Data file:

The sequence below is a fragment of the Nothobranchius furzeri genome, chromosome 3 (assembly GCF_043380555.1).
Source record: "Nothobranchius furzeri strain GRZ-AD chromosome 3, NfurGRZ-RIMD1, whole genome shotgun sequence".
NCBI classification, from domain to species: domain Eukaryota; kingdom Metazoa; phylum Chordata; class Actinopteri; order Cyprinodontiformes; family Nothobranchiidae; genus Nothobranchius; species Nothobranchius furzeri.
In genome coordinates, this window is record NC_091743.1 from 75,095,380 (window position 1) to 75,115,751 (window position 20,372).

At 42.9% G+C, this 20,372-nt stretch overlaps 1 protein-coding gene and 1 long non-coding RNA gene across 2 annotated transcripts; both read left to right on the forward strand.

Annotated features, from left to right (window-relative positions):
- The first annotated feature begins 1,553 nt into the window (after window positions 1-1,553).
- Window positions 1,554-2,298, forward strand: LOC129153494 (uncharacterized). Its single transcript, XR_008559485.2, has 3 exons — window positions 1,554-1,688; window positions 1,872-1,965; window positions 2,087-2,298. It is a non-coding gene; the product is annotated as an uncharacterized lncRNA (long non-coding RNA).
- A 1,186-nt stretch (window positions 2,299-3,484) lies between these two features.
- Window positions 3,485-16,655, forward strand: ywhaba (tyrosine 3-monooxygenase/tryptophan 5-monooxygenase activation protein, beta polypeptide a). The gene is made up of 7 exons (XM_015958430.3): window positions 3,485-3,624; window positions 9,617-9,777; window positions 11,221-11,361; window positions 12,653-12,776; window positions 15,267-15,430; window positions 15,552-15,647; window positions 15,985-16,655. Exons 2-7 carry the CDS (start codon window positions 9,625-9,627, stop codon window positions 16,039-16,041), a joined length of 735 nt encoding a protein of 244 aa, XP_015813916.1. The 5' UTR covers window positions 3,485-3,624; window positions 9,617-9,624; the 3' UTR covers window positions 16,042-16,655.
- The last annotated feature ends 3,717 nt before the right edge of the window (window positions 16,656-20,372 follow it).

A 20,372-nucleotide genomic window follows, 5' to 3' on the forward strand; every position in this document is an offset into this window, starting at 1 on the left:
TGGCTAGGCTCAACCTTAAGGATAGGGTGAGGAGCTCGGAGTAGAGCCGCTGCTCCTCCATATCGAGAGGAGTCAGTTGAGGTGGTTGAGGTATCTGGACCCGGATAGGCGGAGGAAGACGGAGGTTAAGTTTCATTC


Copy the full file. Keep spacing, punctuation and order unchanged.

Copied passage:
The sequence below is a fragment of the Nothobranchius furzeri genome, chromosome 3 (assembly GCF_043380555.1).
Source record: "Nothobranchius furzeri strain GRZ-AD chromosome 3, NfurGRZ-RIMD1, whole genome shotgun sequence".
NCBI classification, from domain to species: domain Eukaryota; kingdom Metazoa; phylum Chordata; class Actinopteri; order Cyprinodontiformes; family Nothobranchiidae; genus Nothobranchius; species Nothobranchius furzeri.
In genome coordinates, this window is record NC_091743.1 from 75,095,380 (window position 1) to 75,115,751 (window position 20,372).

At 42.9% G+C, this 20,372-nt stretch overlaps 1 protein-coding gene and 1 long non-coding RNA gene across 2 annotated transcripts; both read left to right on the forward strand.

Annotated features, from left to right (window-relative positions):
- The first annotated feature begins 1,553 nt into the window (after window positions 1-1,553).
- Window positions 1,554-2,298, forward strand: LOC129153494 (uncharacterized). Its single transcript, XR_008559485.2, has 3 exons — window positions 1,554-1,688; window positions 1,872-1,965; window positions 2,087-2,298. It is a non-coding gene; the product is annotated as an uncharacterized lncRNA (long non-coding RNA).
- A 1,186-nt stretch (window positions 2,299-3,484) lies between these two features.
- Window positions 3,485-16,655, forward strand: ywhaba (tyrosine 3-monooxygenase/tryptophan 5-monooxygenase activation protein, beta polypeptide a). The gene is made up of 7 exons (XM_015958430.3): window positions 3,485-3,624; window positions 9,617-9,777; window positions 11,221-11,361; window positions 12,653-12,776; window positions 15,267-15,430; window positions 15,552-15,647; window positions 15,985-16,655. Exons 2-7 carry the CDS (start codon window positions 9,625-9,627, stop codon window positions 16,039-16,041), a joined length of 735 nt encoding a protein of 244 aa, XP_015813916.1. The 5' UTR covers window positions 3,485-3,624; window positions 9,617-9,624; the 3' UTR covers window positions 16,042-16,655.
- The last annotated feature ends 3,717 nt before the right edge of the window (window positions 16,656-20,372 follow it).

A 20,372-nucleotide genomic window follows, 5' to 3' on the forward strand; every position in this document is an offset into this window, starting at 1 on the left:
TGGCTAGGCTCAACCTTAAGGATAGGGTGAGGAGCTCGGAGTAGAGCCGCTGCTCCTCCATATCGAGAGGAGTCAGTTGAGGTGGTTGAGGTATCTGGACCCGGATAGGCGGAGGAAGACGGAGGTTAAGTTTCATTC